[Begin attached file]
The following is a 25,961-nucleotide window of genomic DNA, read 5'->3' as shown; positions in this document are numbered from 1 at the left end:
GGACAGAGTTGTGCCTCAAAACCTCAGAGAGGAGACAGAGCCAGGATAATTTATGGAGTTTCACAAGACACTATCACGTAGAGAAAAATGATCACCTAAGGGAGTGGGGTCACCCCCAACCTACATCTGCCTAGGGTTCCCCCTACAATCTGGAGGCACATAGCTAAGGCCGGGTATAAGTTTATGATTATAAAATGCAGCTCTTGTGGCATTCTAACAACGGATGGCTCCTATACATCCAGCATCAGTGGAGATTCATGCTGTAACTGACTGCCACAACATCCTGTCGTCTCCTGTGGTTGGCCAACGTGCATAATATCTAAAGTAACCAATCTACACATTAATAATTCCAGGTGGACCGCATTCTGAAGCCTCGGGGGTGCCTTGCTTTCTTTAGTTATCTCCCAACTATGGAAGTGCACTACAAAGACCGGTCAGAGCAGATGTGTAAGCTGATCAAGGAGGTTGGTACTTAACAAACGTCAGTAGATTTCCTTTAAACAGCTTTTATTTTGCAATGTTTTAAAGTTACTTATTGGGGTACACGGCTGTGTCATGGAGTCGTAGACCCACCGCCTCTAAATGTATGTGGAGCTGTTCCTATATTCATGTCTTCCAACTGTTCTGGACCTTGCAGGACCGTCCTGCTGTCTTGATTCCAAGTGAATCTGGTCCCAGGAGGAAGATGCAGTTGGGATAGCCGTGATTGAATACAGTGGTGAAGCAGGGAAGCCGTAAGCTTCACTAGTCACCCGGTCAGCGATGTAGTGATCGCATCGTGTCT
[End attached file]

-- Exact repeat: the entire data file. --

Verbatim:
The following is a 25,961-nucleotide window of genomic DNA, read 5'->3' as shown; positions in this document are numbered from 1 at the left end:
GGACAGAGTTGTGCCTCAAAACCTCAGAGAGGAGACAGAGCCAGGATAATTTATGGAGTTTCACAAGACACTATCACGTAGAGAAAAATGATCACCTAAGGGAGTGGGGTCACCCCCAACCTACATCTGCCTAGGGTTCCCCCTACAATCTGGAGGCACATAGCTAAGGCCGGGTATAAGTTTATGATTATAAAATGCAGCTCTTGTGGCATTCTAACAACGGATGGCTCCTATACATCCAGCATCAGTGGAGATTCATGCTGTAACTGACTGCCACAACATCCTGTCGTCTCCTGTGGTTGGCCAACGTGCATAATATCTAAAGTAACCAATCTACACATTAATAATTCCAGGTGGACCGCATTCTGAAGCCTCGGGGGTGCCTTGCTTTCTTTAGTTATCTCCCAACTATGGAAGTGCACTACAAAGACCGGTCAGAGCAGATGTGTAAGCTGATCAAGGAGGTTGGTACTTAACAAACGTCAGTAGATTTCCTTTAAACAGCTTTTATTTTGCAATGTTTTAAAGTTACTTATTGGGGTACACGGCTGTGTCATGGAGTCGTAGACCCACCGCCTCTAAATGTATGTGGAGCTGTTCCTATATTCATGTCTTCCAACTGTTCTGGACCTTGCAGGACCGTCCTGCTGTCTTGATTCCAAGTGAATCTGGTCCCAGGAGGAAGATGCAGTTGGGATAGCCGTGATTGAATACAGTGGTGAAGCAGGGAAGCCGTAAGCTTCACTAGTCACCCGGTCAGCGATGTAGTGATCGCATCGTGTCT